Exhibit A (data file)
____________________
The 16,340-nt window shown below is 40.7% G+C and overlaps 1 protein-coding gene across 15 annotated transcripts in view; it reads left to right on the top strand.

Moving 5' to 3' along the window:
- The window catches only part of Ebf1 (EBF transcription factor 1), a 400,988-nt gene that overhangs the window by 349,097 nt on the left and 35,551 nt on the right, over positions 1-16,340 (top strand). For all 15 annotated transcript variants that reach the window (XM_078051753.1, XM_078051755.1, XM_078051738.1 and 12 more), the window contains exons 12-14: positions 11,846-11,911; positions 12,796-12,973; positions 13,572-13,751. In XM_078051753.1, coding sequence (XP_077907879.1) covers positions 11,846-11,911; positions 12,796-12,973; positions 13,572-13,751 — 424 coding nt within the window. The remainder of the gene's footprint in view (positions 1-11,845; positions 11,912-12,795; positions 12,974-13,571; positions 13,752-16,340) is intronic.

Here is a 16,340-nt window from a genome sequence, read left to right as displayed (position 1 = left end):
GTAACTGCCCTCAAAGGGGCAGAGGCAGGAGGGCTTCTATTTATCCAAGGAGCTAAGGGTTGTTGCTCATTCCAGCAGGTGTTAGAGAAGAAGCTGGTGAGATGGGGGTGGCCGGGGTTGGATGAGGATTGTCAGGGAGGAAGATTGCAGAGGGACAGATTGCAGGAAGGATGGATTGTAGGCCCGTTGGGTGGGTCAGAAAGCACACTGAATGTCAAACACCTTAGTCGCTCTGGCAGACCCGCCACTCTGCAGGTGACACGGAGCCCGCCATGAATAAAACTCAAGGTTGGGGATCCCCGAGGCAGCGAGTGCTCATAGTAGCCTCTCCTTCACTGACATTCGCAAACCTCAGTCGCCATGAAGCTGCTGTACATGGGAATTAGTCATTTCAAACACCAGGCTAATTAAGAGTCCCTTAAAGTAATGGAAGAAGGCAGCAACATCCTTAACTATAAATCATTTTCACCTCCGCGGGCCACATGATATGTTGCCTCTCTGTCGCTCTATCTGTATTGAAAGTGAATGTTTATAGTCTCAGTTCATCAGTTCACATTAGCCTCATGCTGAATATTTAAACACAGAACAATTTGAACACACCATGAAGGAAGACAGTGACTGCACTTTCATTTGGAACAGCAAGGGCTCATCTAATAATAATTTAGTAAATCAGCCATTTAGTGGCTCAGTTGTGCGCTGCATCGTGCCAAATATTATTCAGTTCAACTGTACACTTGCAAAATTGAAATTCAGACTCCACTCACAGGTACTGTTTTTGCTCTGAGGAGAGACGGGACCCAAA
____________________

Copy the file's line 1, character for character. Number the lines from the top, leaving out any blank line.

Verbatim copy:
The 16,340-nt window shown below is 40.7% G+C and overlaps 1 protein-coding gene across 15 annotated transcripts in view; it reads left to right on the top strand.